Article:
An investigation by federal prosecutors into possible witness tampering in a case involving allegedly defective Johnson & Johnson hip implants and has been put to rest just weeks after the device maker was hit with a $247 million verdict. The U.S. Attorney’s Office for the Northern District of Texas said they didn’t see signs that a Johnson & Johnson unit’s employee tainted the plaintiff’s witness’ testimony in the case.
The issue occurred during a bellwether trial involving Johnson & Johnson’s DePuy Orthopedics hip implants The judge presiding over the case asked two FBI agents and a federal prosecutor to investigate and interview witnesses after the plaintiff’s attorney accused the medical device company’s attorneys of indirectly pressuring a plaintiff for the doctor.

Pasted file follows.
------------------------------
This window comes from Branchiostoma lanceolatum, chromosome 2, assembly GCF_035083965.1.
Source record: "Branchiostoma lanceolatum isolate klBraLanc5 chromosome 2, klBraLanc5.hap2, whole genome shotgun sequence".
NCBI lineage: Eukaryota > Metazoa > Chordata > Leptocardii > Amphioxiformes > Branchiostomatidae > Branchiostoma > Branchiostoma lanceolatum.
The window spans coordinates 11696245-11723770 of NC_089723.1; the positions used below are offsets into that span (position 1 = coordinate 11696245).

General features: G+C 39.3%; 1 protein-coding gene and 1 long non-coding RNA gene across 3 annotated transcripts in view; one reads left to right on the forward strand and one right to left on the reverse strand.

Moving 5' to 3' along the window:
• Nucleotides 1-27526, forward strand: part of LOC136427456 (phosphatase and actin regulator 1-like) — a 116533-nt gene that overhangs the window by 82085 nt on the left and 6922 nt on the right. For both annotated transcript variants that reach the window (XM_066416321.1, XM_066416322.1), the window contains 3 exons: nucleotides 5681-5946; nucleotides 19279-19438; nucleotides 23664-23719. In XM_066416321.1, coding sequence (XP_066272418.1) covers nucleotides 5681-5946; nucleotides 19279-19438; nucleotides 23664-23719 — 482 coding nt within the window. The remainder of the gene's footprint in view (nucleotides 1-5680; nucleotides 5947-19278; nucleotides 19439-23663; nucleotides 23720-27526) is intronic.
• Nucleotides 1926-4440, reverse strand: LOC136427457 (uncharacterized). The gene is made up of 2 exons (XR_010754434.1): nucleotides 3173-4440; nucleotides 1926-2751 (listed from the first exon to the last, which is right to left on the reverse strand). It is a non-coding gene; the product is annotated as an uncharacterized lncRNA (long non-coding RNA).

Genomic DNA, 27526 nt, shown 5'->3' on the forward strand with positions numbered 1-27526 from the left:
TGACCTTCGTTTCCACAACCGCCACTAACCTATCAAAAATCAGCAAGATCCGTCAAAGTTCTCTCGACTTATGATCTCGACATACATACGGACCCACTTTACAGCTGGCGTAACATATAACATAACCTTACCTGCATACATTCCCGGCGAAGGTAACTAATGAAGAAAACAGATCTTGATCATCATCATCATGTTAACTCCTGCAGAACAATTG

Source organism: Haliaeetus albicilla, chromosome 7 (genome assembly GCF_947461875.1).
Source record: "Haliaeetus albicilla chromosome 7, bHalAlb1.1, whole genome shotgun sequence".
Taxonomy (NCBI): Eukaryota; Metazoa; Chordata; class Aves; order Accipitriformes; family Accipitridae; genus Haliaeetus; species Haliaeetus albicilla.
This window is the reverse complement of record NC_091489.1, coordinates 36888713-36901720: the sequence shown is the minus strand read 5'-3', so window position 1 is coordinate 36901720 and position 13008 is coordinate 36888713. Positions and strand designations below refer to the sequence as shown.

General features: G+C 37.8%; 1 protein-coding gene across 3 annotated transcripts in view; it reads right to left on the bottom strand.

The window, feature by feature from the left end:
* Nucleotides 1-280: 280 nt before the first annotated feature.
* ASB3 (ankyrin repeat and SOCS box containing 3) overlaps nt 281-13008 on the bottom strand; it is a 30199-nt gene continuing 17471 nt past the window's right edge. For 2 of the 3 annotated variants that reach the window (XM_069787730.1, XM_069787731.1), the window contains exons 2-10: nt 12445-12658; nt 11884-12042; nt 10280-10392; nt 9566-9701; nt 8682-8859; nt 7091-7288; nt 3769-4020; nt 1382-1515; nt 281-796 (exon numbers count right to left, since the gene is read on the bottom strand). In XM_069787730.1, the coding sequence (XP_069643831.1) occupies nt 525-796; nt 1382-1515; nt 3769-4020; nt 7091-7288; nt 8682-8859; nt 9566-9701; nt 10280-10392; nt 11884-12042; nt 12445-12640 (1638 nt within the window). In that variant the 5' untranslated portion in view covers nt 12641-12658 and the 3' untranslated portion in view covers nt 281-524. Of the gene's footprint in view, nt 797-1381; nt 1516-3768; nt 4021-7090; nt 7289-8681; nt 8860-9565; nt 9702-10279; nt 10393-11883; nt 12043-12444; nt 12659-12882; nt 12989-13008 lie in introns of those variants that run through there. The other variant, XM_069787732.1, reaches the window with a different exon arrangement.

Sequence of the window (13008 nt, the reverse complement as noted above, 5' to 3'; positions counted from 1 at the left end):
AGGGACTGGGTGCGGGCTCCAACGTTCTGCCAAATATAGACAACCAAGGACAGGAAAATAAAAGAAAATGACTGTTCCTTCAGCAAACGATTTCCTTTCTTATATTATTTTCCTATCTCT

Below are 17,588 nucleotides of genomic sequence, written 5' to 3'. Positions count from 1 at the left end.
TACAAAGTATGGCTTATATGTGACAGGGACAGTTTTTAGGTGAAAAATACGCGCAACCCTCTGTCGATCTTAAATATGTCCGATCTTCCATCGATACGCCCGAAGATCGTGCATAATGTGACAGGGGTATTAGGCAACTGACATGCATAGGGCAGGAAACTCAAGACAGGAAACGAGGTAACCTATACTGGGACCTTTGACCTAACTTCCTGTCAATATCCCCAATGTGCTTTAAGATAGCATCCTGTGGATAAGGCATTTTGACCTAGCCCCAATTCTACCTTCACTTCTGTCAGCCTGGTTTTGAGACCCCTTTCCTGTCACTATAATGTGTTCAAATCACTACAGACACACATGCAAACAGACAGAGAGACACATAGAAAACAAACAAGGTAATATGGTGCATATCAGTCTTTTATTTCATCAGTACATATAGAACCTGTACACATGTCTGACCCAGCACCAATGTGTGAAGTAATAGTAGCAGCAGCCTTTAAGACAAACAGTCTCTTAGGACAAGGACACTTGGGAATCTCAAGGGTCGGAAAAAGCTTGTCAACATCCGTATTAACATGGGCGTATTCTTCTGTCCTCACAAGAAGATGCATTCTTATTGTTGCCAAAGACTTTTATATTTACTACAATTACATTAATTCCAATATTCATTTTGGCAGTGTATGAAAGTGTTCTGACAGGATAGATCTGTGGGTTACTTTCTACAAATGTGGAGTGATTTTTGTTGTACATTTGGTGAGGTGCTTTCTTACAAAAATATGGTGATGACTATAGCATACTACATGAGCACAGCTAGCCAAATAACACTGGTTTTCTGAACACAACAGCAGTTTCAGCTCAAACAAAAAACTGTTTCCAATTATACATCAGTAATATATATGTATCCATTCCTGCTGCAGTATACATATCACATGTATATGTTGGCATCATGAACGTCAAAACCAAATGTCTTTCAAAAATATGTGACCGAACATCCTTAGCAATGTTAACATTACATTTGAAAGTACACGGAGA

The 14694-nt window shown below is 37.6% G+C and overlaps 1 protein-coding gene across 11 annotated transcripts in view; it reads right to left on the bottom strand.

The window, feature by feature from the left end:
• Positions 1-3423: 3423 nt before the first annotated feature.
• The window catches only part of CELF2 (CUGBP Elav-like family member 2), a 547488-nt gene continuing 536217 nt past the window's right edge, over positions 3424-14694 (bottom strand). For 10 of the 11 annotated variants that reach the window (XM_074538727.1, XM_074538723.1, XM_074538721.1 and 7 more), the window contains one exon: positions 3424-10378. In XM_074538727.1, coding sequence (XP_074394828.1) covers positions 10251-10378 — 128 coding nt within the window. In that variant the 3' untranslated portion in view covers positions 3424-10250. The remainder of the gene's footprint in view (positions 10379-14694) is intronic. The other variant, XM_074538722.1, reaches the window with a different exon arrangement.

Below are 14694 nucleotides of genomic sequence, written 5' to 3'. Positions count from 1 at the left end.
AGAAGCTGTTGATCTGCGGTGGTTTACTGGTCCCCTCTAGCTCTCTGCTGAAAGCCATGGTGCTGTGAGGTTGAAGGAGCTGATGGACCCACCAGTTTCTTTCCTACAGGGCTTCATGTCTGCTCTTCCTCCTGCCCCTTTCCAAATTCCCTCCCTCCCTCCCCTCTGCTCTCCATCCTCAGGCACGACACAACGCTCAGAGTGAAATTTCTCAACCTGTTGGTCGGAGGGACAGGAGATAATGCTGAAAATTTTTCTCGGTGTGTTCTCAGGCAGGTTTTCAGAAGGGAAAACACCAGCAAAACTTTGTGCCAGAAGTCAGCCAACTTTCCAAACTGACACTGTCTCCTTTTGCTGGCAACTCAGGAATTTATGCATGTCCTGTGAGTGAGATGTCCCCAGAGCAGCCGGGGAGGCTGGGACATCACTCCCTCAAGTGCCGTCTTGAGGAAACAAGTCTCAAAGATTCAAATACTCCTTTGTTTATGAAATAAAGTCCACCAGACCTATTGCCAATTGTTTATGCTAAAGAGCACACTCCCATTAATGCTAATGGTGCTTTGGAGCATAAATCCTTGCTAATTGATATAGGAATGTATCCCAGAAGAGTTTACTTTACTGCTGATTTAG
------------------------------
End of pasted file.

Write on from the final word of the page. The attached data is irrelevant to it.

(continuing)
Orthopedic surgeon Dr. David Shein filed an affidavit stating that a DePuy sales rep told him days before he was to testify in court on behalf of plaintiffs suing DePuy that “there could be ramifications” for the doctor’s medical practice regarding his upcoming testimony. Shen said that the sales representative was clearly upset when he told the doctor that he felt he was being pressured by his employer’s attorneys to intimidate and influence the doctor.
Investigators interviewed the drug rep who revealed that he was inexperienced in such legal matters and had “built it up in my own head.” The drug representative’s testimony was enough to assure the judge that the matter was moot, and barred any word of suspected witness tampering from being heard by the jury.
Regardless, the jury found in favor of the plaintiff, handing down a $247 million verdict.